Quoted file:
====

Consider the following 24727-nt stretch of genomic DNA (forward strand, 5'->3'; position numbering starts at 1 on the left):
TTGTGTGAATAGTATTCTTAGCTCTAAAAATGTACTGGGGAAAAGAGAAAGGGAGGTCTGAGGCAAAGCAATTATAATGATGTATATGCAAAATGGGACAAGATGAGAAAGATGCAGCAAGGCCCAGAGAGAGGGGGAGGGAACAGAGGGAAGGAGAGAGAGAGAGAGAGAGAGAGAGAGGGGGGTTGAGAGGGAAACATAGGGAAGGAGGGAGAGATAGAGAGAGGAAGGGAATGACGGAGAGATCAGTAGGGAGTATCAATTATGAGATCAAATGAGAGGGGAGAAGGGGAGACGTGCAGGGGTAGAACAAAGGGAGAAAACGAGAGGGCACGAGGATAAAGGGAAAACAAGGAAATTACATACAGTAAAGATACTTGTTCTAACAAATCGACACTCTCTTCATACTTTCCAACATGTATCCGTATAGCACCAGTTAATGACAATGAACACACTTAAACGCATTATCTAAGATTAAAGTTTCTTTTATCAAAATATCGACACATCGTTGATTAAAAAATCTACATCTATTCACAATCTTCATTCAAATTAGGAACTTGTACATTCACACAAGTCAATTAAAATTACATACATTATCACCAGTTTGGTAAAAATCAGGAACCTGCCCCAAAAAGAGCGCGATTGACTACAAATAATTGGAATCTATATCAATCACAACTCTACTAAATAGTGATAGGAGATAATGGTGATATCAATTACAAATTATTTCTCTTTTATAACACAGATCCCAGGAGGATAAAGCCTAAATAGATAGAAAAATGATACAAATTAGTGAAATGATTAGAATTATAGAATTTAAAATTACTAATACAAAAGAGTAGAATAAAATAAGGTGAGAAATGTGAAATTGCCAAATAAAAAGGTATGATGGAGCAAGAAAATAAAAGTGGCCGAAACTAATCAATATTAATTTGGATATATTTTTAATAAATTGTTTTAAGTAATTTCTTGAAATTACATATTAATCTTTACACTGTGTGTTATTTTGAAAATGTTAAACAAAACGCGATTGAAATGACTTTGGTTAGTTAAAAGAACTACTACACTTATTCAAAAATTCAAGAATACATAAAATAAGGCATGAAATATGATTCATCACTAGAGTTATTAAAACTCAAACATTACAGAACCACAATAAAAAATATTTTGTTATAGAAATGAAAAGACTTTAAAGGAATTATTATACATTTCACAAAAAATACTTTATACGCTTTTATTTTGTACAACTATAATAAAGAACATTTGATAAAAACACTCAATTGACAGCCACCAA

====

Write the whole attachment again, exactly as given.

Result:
Consider the following 24727-nt stretch of genomic DNA (forward strand, 5'->3'; position numbering starts at 1 on the left):
TTGTGTGAATAGTATTCTTAGCTCTAAAAATGTACTGGGGAAAAGAGAAAGGGAGGTCTGAGGCAAAGCAATTATAATGATGTATATGCAAAATGGGACAAGATGAGAAAGATGCAGCAAGGCCCAGAGAGAGGGGGAGGGAACAGAGGGAAGGAGAGAGAGAGAGAGAGAGAGAGAGAGGGGGGTTGAGAGGGAAACATAGGGAAGGAGGGAGAGATAGAGAGAGGAAGGGAATGACGGAGAGATCAGTAGGGAGTATCAATTATGAGATCAAATGAGAGGGGAGAAGGGGAGACGTGCAGGGGTAGAACAAAGGGAGAAAACGAGAGGGCACGAGGATAAAGGGAAAACAAGGAAATTACATACAGTAAAGATACTTGTTCTAACAAATCGACACTCTCTTCATACTTTCCAACATGTATCCGTATAGCACCAGTTAATGACAATGAACACACTTAAACGCATTATCTAAGATTAAAGTTTCTTTTATCAAAATATCGACACATCGTTGATTAAAAAATCTACATCTATTCACAATCTTCATTCAAATTAGGAACTTGTACATTCACACAAGTCAATTAAAATTACATACATTATCACCAGTTTGGTAAAAATCAGGAACCTGCCCCAAAAAGAGCGCGATTGACTACAAATAATTGGAATCTATATCAATCACAACTCTACTAAATAGTGATAGGAGATAATGGTGATATCAATTACAAATTATTTCTCTTTTATAACACAGATCCCAGGAGGATAAAGCCTAAATAGATAGAAAAATGATACAAATTAGTGAAATGATTAGAATTATAGAATTTAAAATTACTAATACAAAAGAGTAGAATAAAATAAGGTGAGAAATGTGAAATTGCCAAATAAAAAGGTATGATGGAGCAAGAAAATAAAAGTGGCCGAAACTAATCAATATTAATTTGGATATATTTTTAATAAATTGTTTTAAGTAATTTCTTGAAATTACATATTAATCTTTACACTGTGTGTTATTTTGAAAATGTTAAACAAAACGCGATTGAAATGACTTTGGTTAGTTAAAAGAACTACTACACTTATTCAAAAATTCAAGAATACATAAAATAAGGCATGAAATATGATTCATCACTAGAGTTATTAAAACTCAAACATTACAGAACCACAATAAAAAATATTTTGTTATAGAAATGAAAAGACTTTAAAGGAATTATTATACATTTCACAAAAAATACTTTATACGCTTTTATTTTGTACAACTATAATAAAGAACATTTGATAAAAACACTCAATTGACAGCCACCAA